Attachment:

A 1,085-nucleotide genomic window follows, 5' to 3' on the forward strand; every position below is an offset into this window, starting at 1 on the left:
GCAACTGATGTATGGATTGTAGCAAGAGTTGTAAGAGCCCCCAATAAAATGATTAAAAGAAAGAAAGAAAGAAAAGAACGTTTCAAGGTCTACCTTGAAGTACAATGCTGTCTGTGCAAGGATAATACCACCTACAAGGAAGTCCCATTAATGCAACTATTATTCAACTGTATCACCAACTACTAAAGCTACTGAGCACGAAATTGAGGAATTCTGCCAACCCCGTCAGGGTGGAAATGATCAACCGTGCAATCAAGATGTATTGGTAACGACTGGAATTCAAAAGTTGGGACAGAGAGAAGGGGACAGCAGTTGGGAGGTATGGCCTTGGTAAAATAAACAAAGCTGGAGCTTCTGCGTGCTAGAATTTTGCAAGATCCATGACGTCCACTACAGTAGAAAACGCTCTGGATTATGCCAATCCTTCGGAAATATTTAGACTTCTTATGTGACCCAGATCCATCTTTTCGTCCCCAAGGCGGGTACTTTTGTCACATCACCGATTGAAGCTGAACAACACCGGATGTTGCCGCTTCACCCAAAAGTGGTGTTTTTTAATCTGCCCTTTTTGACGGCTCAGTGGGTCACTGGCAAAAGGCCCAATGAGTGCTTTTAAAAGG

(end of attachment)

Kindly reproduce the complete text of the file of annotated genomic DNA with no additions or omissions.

A 1,085-nucleotide genomic window follows, 5' to 3' on the forward strand; every position below is an offset into this window, starting at 1 on the left:
GCAACTGATGTATGGATTGTAGCAAGAGTTGTAAGAGCCCCCAATAAAATGATTAAAAGAAAGAAAGAAAGAAAAGAACGTTTCAAGGTCTACCTTGAAGTACAATGCTGTCTGTGCAAGGATAATACCACCTACAAGGAAGTCCCATTAATGCAACTATTATTCAACTGTATCACCAACTACTAAAGCTACTGAGCACGAAATTGAGGAATTCTGCCAACCCCGTCAGGGTGGAAATGATCAACCGTGCAATCAAGATGTATTGGTAACGACTGGAATTCAAAAGTTGGGACAGAGAGAAGGGGACAGCAGTTGGGAGGTATGGCCTTGGTAAAATAAACAAAGCTGGAGCTTCTGCGTGCTAGAATTTTGCAAGATCCATGACGTCCACTACAGTAGAAAACGCTCTGGATTATGCCAATCCTTCGGAAATATTTAGACTTCTTATGTGACCCAGATCCATCTTTTCGTCCCCAAGGCGGGTACTTTTGTCACATCACCGATTGAAGCTGAACAACACCGGATGTTGCCGCTTCACCCAAAAGTGGTGTTTTTTAATCTGCCCTTTTTGACGGCTCAGTGGGTCACTGGCAAAAGGCCCAATGAGTGCTTTTAAAAGG